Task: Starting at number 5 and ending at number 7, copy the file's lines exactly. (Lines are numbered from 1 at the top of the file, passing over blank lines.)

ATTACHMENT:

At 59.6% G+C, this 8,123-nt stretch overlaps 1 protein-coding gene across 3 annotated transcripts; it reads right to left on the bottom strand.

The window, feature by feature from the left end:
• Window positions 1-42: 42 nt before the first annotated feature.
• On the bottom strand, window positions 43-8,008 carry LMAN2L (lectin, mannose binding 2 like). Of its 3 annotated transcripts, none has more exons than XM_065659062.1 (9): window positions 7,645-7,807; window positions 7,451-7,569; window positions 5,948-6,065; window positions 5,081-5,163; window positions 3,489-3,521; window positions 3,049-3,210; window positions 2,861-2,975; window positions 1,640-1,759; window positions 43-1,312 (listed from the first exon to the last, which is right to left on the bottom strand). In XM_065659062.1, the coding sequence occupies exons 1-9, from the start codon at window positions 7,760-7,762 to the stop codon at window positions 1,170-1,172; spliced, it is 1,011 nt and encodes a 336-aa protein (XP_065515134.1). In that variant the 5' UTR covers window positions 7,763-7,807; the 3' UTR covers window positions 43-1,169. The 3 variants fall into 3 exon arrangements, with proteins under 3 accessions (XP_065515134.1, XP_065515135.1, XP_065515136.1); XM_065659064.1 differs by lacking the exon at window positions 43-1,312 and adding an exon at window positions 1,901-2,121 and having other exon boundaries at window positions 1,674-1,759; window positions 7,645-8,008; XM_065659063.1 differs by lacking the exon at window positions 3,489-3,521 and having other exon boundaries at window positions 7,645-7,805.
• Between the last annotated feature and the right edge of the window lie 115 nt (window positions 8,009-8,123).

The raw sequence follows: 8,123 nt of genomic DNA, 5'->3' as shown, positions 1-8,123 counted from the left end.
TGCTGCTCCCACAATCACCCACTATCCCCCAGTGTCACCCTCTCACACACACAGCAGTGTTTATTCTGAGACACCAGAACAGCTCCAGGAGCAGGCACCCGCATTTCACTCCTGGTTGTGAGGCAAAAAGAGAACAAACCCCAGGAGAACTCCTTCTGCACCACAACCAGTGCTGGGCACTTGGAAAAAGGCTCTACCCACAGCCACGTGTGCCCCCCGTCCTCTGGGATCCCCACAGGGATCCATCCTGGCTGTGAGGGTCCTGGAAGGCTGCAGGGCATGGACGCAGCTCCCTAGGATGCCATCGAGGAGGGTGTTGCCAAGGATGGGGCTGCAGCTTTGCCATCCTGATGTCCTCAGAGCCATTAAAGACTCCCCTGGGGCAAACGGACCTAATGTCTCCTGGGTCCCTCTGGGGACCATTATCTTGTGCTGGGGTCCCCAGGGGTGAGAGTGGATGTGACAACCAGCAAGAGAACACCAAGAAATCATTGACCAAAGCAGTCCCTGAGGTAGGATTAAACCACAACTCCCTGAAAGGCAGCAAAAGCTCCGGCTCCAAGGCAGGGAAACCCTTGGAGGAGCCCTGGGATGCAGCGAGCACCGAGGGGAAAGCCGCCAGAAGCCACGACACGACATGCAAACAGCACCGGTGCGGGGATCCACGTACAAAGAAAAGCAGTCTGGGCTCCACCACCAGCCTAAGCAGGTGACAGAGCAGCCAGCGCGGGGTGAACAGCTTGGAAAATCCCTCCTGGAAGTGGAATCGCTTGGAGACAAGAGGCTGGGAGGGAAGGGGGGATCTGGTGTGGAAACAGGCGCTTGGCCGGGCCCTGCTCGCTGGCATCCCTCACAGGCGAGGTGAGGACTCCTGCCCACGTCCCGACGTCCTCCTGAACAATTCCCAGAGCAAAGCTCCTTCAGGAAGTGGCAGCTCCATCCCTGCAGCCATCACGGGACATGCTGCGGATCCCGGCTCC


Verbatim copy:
• Between the last annotated feature and the right edge of the window lie 115 nt (window positions 8,009-8,123).

The raw sequence follows: 8,123 nt of genomic DNA, 5'->3' as shown, positions 1-8,123 counted from the left end.
TGCTGCTCCCACAATCACCCACTATCCCCCAGTGTCACCCTCTCACACACACAGCAGTGTTTATTCTGAGACACCAGAACAGCTCCAGGAGCAGGCACCCGCATTTCACTCCTGGTTGTGAGGCAAAAAGAGAACAAACCCCAGGAGAACTCCTTCTGCACCACAACCAGTGCTGGGCACTTGGAAAAAGGCTCTACCCACAGCCACGTGTGCCCCCCGTCCTCTGGGATCCCCACAGGGATCCATCCTGGCTGTGAGGGTCCTGGAAGGCTGCAGGGCATGGACGCAGCTCCCTAGGATGCCATCGAGGAGGGTGTTGCCAAGGATGGGGCTGCAGCTTTGCCATCCTGATGTCCTCAGAGCCATTAAAGACTCCCCTGGGGCAAACGGACCTAATGTCTCCTGGGTCCCTCTGGGGACCATTATCTTGTGCTGGGGTCCCCAGGGGTGAGAGTGGATGTGACAACCAGCAAGAGAACACCAAGAAATCATTGACCAAAGCAGTCCCTGAGGTAGGATTAAACCACAACTCCCTGAAAGGCAGCAAAAGCTCCGGCTCCAAGGCAGGGAAACCCTTGGAGGAGCCCTGGGATGCAGCGAGCACCGAGGGGAAAGCCGCCAGAAGCCACGACACGACATGCAAACAGCACCGGTGCGGGGATCCACGTACAAAGAAAAGCAGTCTGGGCTCCACCACCAGCCTAAGCAGGTGACAGAGCAGCCAGCGCGGGGTGAACAGCTTGGAAAATCCCTCCTGGAAGTGGAATCGCTTGGAGACAAGAGGCTGGGAGGGAAGGGGGGATCTGGTGTGGAAACAGGCGCTTGGCCGGGCCCTGCTCGCTGGCATCCCTCACAGGCGAGGTGAGGACTCCTGCCCACGTCCCGACGTCCTCCTGAACAATTCCCAGAGCAAAGCTCCTTCAGGAAGTGGCAGCTCCATCCCTGCAGCCATCACGGGACATGCTGCGGATCCCGGCTCC